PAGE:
New York Times
September 6, 2007
By DONALD GREENLEES
HONG KONG, Sept. 5 — On the way to the annual summit meeting of Asia-Pacific leaders in Australia, President Vladimir V. Putin of Russia has scheduled a brief stop in Jakarta on Thursday. High on his agenda: the signing of a $1 billion arms deal that includes supplying Indonesia with two Kilo-class submarines, the first of a small fleet of the vessels.
This item in Mr. Putin’s itinerary comes on the heels of other deals to sell advanced Su-27 and Su-30 combat fighters to Indonesia, Malaysia and other countries in the region, helping to entrench Russia’s place as the leading arms supplier to Asia.
After beating a strategic retreat from the region with the breakup of the Soviet Union in 1991, analysts say Russia is making a steady comeback with a more modern agenda for exercising regional military and economic power. The signs that the Russian bear wants to return to its old stomping grounds in East Asia and the Pacific have become increasingly apparent in recent times, analysts say.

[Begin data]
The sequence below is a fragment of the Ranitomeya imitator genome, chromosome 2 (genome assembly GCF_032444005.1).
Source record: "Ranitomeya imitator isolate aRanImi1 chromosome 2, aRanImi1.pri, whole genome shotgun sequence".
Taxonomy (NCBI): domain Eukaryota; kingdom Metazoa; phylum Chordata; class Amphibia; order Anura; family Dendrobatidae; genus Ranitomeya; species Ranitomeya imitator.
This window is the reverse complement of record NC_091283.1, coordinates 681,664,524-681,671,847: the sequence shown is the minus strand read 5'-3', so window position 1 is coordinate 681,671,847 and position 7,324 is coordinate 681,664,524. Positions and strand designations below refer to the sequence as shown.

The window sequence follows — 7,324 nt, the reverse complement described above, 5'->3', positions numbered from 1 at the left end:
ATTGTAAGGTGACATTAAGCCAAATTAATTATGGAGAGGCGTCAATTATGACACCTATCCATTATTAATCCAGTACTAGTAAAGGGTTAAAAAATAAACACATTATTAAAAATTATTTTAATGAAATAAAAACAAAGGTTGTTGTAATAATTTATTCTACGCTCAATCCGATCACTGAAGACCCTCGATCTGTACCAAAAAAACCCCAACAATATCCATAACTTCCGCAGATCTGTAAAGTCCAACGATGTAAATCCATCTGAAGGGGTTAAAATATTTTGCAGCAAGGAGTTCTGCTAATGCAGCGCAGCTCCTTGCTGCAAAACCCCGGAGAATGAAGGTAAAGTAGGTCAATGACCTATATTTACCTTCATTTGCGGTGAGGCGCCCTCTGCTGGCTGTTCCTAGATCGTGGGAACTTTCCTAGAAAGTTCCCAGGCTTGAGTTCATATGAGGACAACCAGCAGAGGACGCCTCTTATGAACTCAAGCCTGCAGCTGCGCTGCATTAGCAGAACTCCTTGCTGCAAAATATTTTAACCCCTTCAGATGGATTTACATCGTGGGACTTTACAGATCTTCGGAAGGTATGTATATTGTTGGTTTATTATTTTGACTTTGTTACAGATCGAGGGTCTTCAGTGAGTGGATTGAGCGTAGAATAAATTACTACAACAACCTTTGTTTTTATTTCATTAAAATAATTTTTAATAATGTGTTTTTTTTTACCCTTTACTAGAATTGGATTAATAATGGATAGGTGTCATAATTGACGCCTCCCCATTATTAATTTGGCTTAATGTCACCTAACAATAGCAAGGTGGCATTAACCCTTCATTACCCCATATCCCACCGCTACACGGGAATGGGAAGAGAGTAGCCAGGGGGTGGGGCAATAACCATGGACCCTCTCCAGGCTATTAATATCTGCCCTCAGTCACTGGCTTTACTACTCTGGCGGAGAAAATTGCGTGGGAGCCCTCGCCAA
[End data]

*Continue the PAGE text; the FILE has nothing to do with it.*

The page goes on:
On Aug. 8, in what looked like a rehash of a cold war script, two Russian strategic bombers flew provocatively close to a United States military base at Guam.
According to the Russian account, United States fighter jets were scrambled to meet the nuclear-capable TU-95 Bear aircraft in a ritual from past decades, with the opposing pilots exchanging smiles. American officials denied the interception took place.
The Russian regional resurgence is still in its early stages, but it could potentially have a significant impact on the strategic environment in East Asia and the Pacific in the next two decades.